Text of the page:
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I have read a lot of the MongoDB.

I like all the features it provides, but I wonder if it's possible to have it as the only database for my application, including storing sensitive information.

I know that it compromises the durability part in ACID but I will as a solution have 1 master and 2 slaves in different locations.

If I do that, is it possible to use it as the the primary database, storing everything?

UPDATE:

Lets put it this way.

I really need a document storage rather than traditional dbms for be able to create my flexible application. But is MongoDB reliable enough to store customer sensitive information if I have multiple database replications and master-slave? Cause as far as I know one major downside is that it compromises the D in ACID. So I solve it with multiple databases.

Now there is not major problems such as lost of data issues?

And someone told me that with MongoDB a customer could be billed twice. Could someone enlighten this?

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Why do you want or need to use MongoDB? What are the benefits as you see them? Why is say, postgres not a right fit for your application? Some companies (friendfeed) simply store JSON in a RDBMS, giving a flexible schema with the ACID benefits of a normal DB. –  Mark Snidovich Sep 18 '10 at 4:06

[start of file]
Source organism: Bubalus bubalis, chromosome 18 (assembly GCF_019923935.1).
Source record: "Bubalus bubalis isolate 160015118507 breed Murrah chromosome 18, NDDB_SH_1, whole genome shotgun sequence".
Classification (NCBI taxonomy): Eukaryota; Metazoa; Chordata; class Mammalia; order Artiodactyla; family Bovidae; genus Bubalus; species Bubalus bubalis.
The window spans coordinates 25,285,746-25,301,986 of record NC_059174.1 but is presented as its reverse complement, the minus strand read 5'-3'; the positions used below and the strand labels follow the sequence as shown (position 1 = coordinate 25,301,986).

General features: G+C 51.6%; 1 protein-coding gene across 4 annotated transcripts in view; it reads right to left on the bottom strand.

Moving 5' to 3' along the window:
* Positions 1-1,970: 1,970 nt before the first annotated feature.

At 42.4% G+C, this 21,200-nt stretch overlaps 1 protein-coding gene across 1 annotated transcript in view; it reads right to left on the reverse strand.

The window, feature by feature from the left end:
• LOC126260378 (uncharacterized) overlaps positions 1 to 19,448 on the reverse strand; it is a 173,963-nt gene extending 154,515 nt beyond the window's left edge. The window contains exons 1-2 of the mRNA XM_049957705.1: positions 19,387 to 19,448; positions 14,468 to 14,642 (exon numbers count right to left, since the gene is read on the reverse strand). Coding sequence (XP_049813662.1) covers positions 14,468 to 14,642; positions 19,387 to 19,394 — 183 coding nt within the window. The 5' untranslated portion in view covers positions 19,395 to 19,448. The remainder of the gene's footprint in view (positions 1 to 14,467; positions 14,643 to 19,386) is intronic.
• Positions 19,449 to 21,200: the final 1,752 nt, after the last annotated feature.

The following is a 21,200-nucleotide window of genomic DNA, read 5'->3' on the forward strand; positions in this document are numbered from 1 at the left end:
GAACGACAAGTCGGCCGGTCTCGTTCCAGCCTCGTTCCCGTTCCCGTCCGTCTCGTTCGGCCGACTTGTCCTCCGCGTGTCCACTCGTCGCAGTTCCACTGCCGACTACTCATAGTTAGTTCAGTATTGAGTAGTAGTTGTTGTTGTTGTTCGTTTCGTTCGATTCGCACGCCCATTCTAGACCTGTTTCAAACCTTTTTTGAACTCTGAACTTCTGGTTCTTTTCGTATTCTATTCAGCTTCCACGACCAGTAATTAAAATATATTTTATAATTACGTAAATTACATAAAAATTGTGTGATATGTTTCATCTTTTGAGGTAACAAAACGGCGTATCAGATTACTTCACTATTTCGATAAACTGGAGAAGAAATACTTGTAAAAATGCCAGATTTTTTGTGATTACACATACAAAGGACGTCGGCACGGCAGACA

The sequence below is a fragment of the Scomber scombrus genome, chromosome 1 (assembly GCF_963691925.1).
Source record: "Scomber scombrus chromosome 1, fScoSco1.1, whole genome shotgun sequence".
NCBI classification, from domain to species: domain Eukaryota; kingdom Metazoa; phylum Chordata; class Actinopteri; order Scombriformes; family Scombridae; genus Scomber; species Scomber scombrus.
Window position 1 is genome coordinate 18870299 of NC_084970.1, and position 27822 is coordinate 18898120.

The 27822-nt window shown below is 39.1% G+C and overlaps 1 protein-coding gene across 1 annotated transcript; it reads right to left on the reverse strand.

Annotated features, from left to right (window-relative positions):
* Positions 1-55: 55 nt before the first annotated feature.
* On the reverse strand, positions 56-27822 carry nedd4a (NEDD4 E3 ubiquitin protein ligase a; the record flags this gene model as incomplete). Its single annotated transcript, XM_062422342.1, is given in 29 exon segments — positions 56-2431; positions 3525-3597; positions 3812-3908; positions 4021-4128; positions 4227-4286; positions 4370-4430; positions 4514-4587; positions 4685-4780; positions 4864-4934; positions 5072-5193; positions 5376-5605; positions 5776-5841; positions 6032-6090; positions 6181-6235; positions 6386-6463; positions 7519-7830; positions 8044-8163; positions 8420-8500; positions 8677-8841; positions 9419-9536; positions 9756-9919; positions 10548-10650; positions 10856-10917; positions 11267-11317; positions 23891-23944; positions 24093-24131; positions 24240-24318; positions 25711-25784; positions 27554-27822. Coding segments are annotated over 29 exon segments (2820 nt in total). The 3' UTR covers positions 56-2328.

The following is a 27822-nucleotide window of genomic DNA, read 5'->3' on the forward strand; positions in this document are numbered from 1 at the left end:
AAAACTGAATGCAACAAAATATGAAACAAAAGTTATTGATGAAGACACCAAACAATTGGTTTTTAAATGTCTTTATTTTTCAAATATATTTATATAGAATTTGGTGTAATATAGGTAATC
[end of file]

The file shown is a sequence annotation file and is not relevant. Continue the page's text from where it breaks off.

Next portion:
You can also use CouchDB, it is also a document db. –  TTT Sep 18 '10 at 4:26
    
@Mark. Cause I prefer working with objects and objects embedded in objects rather than tables, columns and rows. I like OOP paradigm more cause it fits the way of human thinking. XML/JSON datatypes can't replace that. It's just for storing small structures not the whole database structure. –  never_had_a_name Sep 18 '10 at 5:34
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Simply adding more databases/slaves doesn't give you ACID properties in mongodb, you will have to work a lot harder to get consistency when you add another db.(e.g. what happens if you update the master and calculate stuff on the slave, but the slave havn't seen the update, what happens if you calculate stuff on a 2. connection ,but you've given only "read your own writes" consistency, and not transactions as traditional rdvms give you ?) –  nos Sep 19 '10 at 3:51